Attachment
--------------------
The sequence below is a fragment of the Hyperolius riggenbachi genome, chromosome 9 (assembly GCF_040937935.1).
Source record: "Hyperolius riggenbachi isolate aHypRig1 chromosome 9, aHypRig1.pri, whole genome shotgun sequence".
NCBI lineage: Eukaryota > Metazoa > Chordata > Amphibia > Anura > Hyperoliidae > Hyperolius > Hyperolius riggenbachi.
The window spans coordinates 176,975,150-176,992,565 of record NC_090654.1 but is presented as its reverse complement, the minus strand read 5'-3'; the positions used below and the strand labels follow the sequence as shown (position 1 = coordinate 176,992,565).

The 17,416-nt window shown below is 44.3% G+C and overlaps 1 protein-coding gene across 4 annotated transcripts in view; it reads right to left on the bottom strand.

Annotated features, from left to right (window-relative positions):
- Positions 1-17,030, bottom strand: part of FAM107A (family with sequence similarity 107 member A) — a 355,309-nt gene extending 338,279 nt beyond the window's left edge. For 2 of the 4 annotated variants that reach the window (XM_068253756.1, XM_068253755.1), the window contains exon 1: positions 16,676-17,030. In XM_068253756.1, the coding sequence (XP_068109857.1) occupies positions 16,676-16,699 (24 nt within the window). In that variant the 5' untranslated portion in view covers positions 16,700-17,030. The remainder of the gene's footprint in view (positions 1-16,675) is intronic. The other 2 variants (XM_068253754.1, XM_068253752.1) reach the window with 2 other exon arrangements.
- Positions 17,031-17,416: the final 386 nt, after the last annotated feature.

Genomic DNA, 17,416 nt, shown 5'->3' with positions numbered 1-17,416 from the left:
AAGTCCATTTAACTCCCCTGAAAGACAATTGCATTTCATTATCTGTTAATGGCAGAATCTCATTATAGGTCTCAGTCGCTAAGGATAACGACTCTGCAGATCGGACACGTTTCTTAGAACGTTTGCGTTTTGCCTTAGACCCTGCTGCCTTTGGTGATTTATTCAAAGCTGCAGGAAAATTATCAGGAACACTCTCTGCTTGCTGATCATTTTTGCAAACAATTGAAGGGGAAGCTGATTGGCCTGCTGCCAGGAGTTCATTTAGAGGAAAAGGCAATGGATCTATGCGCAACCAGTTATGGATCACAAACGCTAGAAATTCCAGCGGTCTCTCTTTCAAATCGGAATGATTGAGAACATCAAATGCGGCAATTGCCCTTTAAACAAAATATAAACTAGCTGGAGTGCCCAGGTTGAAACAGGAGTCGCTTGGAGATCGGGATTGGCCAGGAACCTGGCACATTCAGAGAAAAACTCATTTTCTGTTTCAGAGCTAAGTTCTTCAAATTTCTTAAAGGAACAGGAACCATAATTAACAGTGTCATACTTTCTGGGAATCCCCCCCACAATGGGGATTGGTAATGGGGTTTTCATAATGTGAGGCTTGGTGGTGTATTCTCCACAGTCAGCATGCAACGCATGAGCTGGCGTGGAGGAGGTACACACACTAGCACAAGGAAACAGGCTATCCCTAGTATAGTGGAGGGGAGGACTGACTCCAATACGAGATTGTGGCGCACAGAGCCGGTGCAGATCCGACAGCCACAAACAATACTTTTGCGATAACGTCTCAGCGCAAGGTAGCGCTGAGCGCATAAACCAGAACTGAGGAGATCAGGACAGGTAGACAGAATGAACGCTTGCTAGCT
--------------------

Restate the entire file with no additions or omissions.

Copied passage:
The sequence below is a fragment of the Hyperolius riggenbachi genome, chromosome 9 (assembly GCF_040937935.1).
Source record: "Hyperolius riggenbachi isolate aHypRig1 chromosome 9, aHypRig1.pri, whole genome shotgun sequence".
NCBI lineage: Eukaryota > Metazoa > Chordata > Amphibia > Anura > Hyperoliidae > Hyperolius > Hyperolius riggenbachi.
The window spans coordinates 176,975,150-176,992,565 of record NC_090654.1 but is presented as its reverse complement, the minus strand read 5'-3'; the positions used below and the strand labels follow the sequence as shown (position 1 = coordinate 176,992,565).

The 17,416-nt window shown below is 44.3% G+C and overlaps 1 protein-coding gene across 4 annotated transcripts in view; it reads right to left on the bottom strand.

Annotated features, from left to right (window-relative positions):
- Positions 1-17,030, bottom strand: part of FAM107A (family with sequence similarity 107 member A) — a 355,309-nt gene extending 338,279 nt beyond the window's left edge. For 2 of the 4 annotated variants that reach the window (XM_068253756.1, XM_068253755.1), the window contains exon 1: positions 16,676-17,030. In XM_068253756.1, the coding sequence (XP_068109857.1) occupies positions 16,676-16,699 (24 nt within the window). In that variant the 5' untranslated portion in view covers positions 16,700-17,030. The remainder of the gene's footprint in view (positions 1-16,675) is intronic. The other 2 variants (XM_068253754.1, XM_068253752.1) reach the window with 2 other exon arrangements.
- Positions 17,031-17,416: the final 386 nt, after the last annotated feature.

Genomic DNA, 17,416 nt, shown 5'->3' with positions numbered 1-17,416 from the left:
AAGTCCATTTAACTCCCCTGAAAGACAATTGCATTTCATTATCTGTTAATGGCAGAATCTCATTATAGGTCTCAGTCGCTAAGGATAACGACTCTGCAGATCGGACACGTTTCTTAGAACGTTTGCGTTTTGCCTTAGACCCTGCTGCCTTTGGTGATTTATTCAAAGCTGCAGGAAAATTATCAGGAACACTCTCTGCTTGCTGATCATTTTTGCAAACAATTGAAGGGGAAGCTGATTGGCCTGCTGCCAGGAGTTCATTTAGAGGAAAAGGCAATGGATCTATGCGCAACCAGTTATGGATCACAAACGCTAGAAATTCCAGCGGTCTCTCTTTCAAATCGGAATGATTGAGAACATCAAATGCGGCAATTGCCCTTTAAACAAAATATAAACTAGCTGGAGTGCCCAGGTTGAAACAGGAGTCGCTTGGAGATCGGGATTGGCCAGGAACCTGGCACATTCAGAGAAAAACTCATTTTCTGTTTCAGAGCTAAGTTCTTCAAATTTCTTAAAGGAACAGGAACCATAATTAACAGTGTCATACTTTCTGGGAATCCCCCCCACAATGGGGATTGGTAATGGGGTTTTCATAATGTGAGGCTTGGTGGTGTATTCTCCACAGTCAGCATGCAACGCATGAGCTGGCGTGGAGGAGGTACACACACTAGCACAAGGAAACAGGCTATCCCTAGTATAGTGGAGGGGAGGACTGACTCCAATACGAGATTGTGGCGCACAGAGCCGGTGCAGATCCGACAGCCACAAACAATACTTTTGCGATAACGTCTCAGCGCAAGGTAGCGCTGAGCGCATAAACCAGAACTGAGGAGATCAGGACAGGTAGACAGAATGAACGCTTGCTAGCT